Page 109 - Jewish Book Annual Volume 35

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final section, entitled “Women Today,” culls the earliest articles
on Jewish feminism, including the article by T rud e Weiss-
Rosmarin and one by Shulamit Aloni on Israeli women’s libera­
tion. Interspersed throughout are several poems (including
Bialik’s “My Song,” his poignant poem about his widowed
mother) and many photographs.
T he range of sources is quite heterogeneous. Wisely, the
compilers make no attempt to draw any general conclusion. They
simply present the sources as they are. The book gives the reader
a sense of the scope and variety of historical circumstances to
which the Jewish woman has responded during the course of
three thousand years. One hundred fifty-one pages long, it was
published in pamphlet form with many typos. T he choice of
selections makes i t worthy of a more professional republication,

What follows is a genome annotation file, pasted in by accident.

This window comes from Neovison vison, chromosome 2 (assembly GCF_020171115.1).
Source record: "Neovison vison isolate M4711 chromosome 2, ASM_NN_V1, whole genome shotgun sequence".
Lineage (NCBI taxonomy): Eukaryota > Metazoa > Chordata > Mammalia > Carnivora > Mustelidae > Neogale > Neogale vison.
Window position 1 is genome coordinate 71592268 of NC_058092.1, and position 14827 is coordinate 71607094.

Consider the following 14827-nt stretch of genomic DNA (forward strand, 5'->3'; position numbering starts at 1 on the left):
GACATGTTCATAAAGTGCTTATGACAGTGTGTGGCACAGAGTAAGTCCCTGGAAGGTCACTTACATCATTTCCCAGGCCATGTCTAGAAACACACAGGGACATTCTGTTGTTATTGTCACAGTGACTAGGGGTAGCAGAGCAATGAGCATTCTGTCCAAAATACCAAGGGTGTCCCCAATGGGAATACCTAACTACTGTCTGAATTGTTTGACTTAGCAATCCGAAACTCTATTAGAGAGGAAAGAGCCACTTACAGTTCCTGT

with wider distribution.
Coincidental with the growth of Jewish feminism and the
American bicentennial, several books have been published on
the Jewish woman in America. These histories and literary
analyses attempt to provide a usable past for contemporary Jew­
ish women, dispelling such stereotypical images as the over­
involved Jewish mother and the self-indulgent, humanly sterile
Jewish American princess. T h e histories also portray the prob­
lems Jewish women faced, underscoring the contributions they
made to both the Jewish and the general community. Neither
the problems nor the contributions are small.
T h e Jew ish W om an in Am er ica
by Charlotte Baum, Paula
Hyman and Sonya Michel (New York: Dial Press, 1976) fits
most of the above categories. A good part of the book describes
the Jewish woman in America at the turn of the century. Yet
there is an initial chapter on women in Jewish tradition and
Jewish law, one on women in the Eastern European shtetl and
several chapters describing the American Jewish woman as
portrayed in the American novel. There are also some wonder­
fully rich and original descriptions of the female immigrant
experience. These are based on personal reflective interviews
with several women. Here the reader gets a frontal view of the
teeming, richly textured immigrant life—the shvitz, the board­